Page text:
Most of us are aware that eating whole foods is simply a function of good nutrition and physical activity and a good night’s rest are functions of good health. But let’s say you eat well and you make it a point to work out regularly but it isn’t enough. You still feel like you just can’t seem to get in sync with your body and you’re frustrated. The good news is there is a simple answer but a not so simple solution.
We can change our metabolism and nutritional status by changing who we are as Eaters.
What we eat is only half the journey. The other half is who we are as ‘Eaters’. What we think, feel,… our level of self awareness and factors such as stress make up the second half. Advances in mind-body science have proved in recent years what ancient traditions noted thousands of years ago — the mind and body exist on a continuum that directly impact one another. In my studies, travels and breakthroughs with patients nothing has come close to having the impact of success more than simply changing the mental framework of who we are.
Stress will put the weight back on.
In moments of stress, fear or anxiety the body is triggered to produce more cortisol and insulin which are two hormones that prompt the body to store fat. Feelings of judgement or even negative self talk prompt the same response and when the body is storing fat — it’s not doing much of anything else. Stress and negative emotion can literally change our calorie burning capacity in a matter of moments — what’s more incredible, by taking a pause, breathe or even smile will counter this reaction.
Let’s define stress. Stress exists in a variety of ways and is not limited to hectic lives or busy schedules. Stress can also be induced by following diets or intense workout regiments that don’t make you happy. It can be induced by eating foods you do not enjoy or following diets that are quite possibly starving you out — all of these forms of stress can alter your body’s chemical response. So instead of getting stressed, take a moment, breathe deep and try to reset. Try to remove or limit your interaction with people or places that create feelings of stress.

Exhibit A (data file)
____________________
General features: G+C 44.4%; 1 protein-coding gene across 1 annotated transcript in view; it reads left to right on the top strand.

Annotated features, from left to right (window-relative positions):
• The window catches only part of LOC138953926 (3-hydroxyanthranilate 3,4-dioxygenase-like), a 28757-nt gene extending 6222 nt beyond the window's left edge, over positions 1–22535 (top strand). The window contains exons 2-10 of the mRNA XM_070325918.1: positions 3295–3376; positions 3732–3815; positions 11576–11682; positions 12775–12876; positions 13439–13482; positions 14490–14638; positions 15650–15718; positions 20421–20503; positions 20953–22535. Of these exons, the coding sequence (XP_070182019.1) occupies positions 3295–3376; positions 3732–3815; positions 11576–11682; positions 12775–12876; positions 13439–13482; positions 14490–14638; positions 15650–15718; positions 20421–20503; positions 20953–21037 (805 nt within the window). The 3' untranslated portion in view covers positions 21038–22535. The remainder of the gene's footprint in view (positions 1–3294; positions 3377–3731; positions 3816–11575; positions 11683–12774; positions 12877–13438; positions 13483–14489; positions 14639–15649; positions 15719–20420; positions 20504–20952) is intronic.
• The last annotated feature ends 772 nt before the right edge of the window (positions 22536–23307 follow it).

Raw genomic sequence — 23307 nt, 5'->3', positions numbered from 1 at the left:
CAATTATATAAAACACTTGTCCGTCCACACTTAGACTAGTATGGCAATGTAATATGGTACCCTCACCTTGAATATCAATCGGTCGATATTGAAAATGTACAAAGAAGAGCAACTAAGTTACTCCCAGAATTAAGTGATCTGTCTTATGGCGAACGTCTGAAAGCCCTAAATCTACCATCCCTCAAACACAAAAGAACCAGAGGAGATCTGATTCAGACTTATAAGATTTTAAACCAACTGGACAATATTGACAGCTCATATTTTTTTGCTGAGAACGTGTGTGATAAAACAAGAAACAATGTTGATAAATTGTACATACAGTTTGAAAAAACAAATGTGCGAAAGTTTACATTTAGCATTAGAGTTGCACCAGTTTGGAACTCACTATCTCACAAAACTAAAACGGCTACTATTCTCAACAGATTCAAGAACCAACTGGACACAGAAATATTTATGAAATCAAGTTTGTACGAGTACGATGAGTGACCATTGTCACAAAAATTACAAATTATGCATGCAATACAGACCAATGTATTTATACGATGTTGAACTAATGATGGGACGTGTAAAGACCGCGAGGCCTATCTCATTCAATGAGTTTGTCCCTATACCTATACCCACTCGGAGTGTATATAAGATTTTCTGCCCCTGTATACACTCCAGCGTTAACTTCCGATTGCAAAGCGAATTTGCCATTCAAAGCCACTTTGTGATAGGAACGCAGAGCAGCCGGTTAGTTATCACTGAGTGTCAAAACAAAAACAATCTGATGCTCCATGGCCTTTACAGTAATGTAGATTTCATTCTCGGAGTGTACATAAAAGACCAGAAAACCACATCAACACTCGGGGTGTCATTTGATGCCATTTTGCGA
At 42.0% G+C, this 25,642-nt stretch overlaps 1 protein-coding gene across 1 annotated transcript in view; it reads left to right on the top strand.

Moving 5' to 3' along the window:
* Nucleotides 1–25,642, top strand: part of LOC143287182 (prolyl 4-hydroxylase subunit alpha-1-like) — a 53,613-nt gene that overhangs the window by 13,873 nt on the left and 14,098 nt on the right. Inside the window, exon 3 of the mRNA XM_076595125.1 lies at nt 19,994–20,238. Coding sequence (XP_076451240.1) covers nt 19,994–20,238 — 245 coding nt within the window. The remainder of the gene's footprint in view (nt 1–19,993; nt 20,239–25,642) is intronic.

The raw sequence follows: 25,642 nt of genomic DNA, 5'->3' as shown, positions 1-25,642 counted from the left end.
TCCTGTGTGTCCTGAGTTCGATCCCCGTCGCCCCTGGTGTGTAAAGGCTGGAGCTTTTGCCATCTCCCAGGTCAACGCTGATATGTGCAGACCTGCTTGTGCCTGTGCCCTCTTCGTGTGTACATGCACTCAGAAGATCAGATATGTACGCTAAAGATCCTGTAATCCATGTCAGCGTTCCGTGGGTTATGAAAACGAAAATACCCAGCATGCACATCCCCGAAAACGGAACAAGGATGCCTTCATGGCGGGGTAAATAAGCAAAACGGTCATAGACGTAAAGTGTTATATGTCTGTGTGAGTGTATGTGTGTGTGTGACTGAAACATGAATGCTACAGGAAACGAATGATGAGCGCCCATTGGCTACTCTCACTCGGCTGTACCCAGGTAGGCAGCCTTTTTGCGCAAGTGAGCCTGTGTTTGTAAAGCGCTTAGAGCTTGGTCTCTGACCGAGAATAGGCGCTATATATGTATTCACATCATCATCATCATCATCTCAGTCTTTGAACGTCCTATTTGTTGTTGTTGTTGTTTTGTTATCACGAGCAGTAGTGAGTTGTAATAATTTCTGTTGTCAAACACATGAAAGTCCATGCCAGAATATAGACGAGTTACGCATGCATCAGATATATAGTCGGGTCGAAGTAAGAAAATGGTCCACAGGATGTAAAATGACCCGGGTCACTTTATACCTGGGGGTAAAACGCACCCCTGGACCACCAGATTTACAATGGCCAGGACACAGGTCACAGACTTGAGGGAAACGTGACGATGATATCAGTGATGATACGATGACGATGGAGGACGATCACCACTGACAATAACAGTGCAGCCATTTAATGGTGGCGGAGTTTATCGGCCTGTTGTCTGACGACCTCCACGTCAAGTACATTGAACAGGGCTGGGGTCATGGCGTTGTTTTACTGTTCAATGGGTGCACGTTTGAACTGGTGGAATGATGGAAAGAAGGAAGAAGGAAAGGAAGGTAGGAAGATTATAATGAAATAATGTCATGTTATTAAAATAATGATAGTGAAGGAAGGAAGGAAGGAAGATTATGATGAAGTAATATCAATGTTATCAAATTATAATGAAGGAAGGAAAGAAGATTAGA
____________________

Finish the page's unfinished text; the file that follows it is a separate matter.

Remember how I mentioned when your body is experiencing stress, the body’s reaction is to store fat? The same is true even if you’re eating while experiencing stress. While ideally your body would be working to digest and absorb nutrients, it physically can’t because the stress response is activated and the digestive system has been shut down. People often report symptoms of heartburn, cramping or an upset stomach in response to eating in a stressful state.
The bottom line is — you could be eating the healthiest plate of food in the world but if you are not eating your food with a clear state of mind, you will not be receiving the nutritional value of your world class meal.
Overeating – this one is pretty simple.
Many people think they suffer from a lack of willpower when it comes to eating. “If I could just control my appetite, I would lose weight.” I’m here to tell you there is an easier way — and the issue is not your willpower. With overeaters, the issue is not typically what they are eating or when, it’s that they are not “eating” when they eat. Huh? What do I mean by this? Our body is a complex machine and there is quite a bit of correspondence going back and forth to the brain. Your brain is what sends the signal when it’s hungry but the brain, as incredible as it is — is relying on you to let it know when you’re full. If while we eat we are preoccupied with watching TV, or working at our desk or even surfing the web on our phones — you and the brain are missing the signals your body is sending to let you know it’s full causing you to overeat. You may have experienced this at one time or another if while you were eating you suddenly experienced an uncomfortable bloating feeling of feeling too full. To avoid overeating (and the terrible comatose feeling of being too full) simply be present while you eat. The brain needs to experience every step to feel nourished, just like the body. When the brain misses the experience, it drives you to want to eat more. Put an end to a vicious cycle by practicing mindful eating. Mindful eating is a crucial step to overcoming overeating, binge eating and any eating challenges. Check my HAPPY SPOON 30-DAY PROGRAM that will give you all the tools to become a mindful eater pro and by consequence overcome overeating and binge eating.